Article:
There are plenty of existing comedic takes on the werewolf trope, often where smaller animals step in as a surrogate for the wolf. These parodies usually just highlight a murderous bunny, cow, or whatever, but “Curse of the Werepony” actually explores the twisted mechanics behind turning into a pony and is sure to showcase the hideous human-pony hybrid along the way. The show certainly rises to the occasion with this material and in the future they shouldn’t be afraid to venture into more body horror.

Stan and Kenny’s time in the bar actually leads to Evie’s ex-husband revealing that he still deeply misses his ex-wife. In fact, the only reason that Kenny’s in town is to try to win Evie back (and shirk pony duties). Stan’s friendship with Kenny has nothing to do with him trying to make life more difficult for Evie. Rather, Stan’s just happy to have more men in the neighborhood and someone to come along when he buys cargo shorts.

Stan takes a bit of a backseat this episode with this much more of an adventure where Evie leads the charge. This dynamic works well enough, although it still feels like Stan could have a little more to do in this one than watch movies, eat kettle corn, and listen to bro talk. Diane even has more to do than Stan does in this one, which is saying something. Part of Stan’s lethargic nature has to do with the fact that he isn’t sheriff and so of course he wants to make Evie really work to get any help from out of him. If she needs his help, of course he’ll milk the opportunity for all its worth. Fortunately, Evie doesn’t need to fall back on Stan very often here, so he can just be crotchety to his bitter heart’s content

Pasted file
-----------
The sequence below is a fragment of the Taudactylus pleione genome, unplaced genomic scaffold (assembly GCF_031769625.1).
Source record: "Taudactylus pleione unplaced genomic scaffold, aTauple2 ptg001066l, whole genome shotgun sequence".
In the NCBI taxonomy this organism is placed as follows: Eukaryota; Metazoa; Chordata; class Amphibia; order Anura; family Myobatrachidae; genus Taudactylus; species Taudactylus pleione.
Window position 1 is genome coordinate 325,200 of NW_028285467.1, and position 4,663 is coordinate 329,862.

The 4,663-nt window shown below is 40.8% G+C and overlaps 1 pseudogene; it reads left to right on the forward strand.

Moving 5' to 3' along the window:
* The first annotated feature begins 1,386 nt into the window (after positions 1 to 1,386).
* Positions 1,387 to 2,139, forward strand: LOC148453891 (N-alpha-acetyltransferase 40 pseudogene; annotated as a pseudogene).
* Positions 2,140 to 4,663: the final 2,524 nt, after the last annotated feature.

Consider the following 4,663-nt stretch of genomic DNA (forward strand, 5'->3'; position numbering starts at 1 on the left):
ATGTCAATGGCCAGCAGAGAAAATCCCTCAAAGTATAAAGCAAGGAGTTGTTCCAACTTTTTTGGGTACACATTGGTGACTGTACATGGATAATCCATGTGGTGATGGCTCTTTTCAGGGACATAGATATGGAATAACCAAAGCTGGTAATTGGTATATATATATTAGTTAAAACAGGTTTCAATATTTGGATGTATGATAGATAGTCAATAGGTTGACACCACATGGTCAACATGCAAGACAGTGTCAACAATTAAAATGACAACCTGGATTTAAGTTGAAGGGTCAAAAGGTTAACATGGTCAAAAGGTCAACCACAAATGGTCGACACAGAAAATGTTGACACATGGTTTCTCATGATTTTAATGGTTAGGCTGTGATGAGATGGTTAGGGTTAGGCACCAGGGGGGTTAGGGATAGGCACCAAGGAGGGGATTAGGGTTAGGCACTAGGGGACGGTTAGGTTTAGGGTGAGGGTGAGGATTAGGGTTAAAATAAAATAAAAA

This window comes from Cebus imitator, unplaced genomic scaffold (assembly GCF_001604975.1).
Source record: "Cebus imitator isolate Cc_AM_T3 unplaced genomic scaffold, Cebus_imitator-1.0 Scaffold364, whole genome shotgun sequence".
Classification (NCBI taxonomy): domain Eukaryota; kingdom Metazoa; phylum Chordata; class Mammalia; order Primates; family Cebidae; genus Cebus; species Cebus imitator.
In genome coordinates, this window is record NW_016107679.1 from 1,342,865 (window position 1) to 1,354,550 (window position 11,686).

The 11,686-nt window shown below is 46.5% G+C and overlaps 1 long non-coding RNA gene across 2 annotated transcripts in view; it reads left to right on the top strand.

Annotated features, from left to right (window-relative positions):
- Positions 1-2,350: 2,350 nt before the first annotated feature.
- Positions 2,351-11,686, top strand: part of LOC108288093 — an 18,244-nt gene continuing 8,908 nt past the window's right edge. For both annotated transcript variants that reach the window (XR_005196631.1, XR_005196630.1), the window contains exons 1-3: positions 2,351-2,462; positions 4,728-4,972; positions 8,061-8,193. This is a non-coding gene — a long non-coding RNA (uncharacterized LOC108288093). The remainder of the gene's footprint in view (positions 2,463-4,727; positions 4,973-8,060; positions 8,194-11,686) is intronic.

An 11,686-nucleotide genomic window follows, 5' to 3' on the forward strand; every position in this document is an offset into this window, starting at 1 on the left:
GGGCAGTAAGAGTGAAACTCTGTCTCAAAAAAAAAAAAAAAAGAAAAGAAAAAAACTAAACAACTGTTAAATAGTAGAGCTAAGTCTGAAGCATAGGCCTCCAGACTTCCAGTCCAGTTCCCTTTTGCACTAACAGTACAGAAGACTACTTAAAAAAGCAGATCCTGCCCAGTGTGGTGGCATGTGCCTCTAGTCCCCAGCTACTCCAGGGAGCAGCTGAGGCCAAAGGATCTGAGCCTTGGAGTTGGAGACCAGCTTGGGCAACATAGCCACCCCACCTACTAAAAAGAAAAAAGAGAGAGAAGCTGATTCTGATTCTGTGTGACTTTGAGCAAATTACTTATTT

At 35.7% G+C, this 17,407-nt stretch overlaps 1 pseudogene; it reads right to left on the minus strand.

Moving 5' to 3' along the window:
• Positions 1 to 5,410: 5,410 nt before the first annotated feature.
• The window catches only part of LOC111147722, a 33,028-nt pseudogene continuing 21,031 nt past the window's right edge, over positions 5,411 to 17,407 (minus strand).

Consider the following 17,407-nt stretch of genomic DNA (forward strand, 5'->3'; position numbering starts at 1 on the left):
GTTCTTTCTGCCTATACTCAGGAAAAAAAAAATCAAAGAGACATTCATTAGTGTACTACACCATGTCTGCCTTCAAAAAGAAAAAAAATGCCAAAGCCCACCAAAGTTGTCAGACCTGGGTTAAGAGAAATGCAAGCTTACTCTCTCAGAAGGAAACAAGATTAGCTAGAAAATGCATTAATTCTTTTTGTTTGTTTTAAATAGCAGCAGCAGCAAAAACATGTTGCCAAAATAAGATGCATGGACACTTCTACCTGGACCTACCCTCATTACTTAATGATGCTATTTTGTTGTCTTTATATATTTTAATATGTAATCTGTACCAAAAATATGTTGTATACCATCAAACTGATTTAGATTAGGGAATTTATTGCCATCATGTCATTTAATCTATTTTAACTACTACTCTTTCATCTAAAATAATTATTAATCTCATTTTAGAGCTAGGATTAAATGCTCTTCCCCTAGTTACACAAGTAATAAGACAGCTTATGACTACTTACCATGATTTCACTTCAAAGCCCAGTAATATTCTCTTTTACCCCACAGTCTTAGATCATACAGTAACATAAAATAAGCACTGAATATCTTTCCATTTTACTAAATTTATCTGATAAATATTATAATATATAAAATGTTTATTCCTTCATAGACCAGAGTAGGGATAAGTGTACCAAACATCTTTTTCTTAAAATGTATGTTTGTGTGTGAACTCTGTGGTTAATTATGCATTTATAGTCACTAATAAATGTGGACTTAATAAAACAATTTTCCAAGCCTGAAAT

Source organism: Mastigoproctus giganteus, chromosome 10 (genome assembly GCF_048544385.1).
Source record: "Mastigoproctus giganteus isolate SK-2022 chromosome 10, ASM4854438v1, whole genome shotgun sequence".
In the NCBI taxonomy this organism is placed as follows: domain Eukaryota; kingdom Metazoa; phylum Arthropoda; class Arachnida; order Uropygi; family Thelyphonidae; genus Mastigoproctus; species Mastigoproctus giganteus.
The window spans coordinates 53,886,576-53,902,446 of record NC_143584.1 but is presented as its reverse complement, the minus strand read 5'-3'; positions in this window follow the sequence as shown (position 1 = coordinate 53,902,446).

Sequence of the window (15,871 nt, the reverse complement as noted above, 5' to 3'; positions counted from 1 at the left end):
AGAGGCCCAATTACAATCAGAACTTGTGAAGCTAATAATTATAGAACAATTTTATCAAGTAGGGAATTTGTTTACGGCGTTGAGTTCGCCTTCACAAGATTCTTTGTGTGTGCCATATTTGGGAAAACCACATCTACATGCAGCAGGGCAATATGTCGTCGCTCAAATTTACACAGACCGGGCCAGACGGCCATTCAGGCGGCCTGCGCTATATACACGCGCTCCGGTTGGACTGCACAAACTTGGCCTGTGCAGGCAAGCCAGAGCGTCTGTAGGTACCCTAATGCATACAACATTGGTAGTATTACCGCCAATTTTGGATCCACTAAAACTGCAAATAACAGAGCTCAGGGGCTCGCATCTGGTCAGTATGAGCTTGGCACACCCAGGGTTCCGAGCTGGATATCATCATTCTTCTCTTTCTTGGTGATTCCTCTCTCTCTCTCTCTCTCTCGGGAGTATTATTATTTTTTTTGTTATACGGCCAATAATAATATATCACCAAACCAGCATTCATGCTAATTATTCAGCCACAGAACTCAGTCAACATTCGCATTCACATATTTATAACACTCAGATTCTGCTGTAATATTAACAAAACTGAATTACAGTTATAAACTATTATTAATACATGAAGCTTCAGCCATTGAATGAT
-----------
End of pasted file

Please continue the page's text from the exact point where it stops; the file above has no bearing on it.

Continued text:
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All in all, the parallels of the whole werepony angle become a nice metaphor for the two sides of Kenny and how he tries to redeem himself in Evie’s eyes. Of course, it’s a parallel that works a lot better in theory as really only one side of Kenny is present. Evie speaks of the sparse good qualities within Kenny, but a lot of this softer side remains to be seen. Evie still jumps to Kenny’s rescue when the time comes, even if it’s just so her daughter still has a father at the end of the day. “Curse of the Werepony” amounts to a good example of the silly, low impact stories that this show can turn out that feel like adventures that you won’t find on any other shows. This sort of plot is far too absurd for The X-Files or even Supernatural, so Stan Against Evil is smart to play into its weird strengths. I guarantee you that there are no other shows on television where you get to see a murderous pony’s head get blown off with a shotgun.

“Curse of the Werepony” also goes out with a great finisher that gives this crazy material an extra boost that make this one of the more memorable entries. It’s easy to see why this installment was chosen by IFC as a special sneak preview back on Friday the 13th. This might not be Stan Against Evil’s best episode, but it’s a strong reminder of the unique comedy that the show can consistently turn out.


3.5 out of 5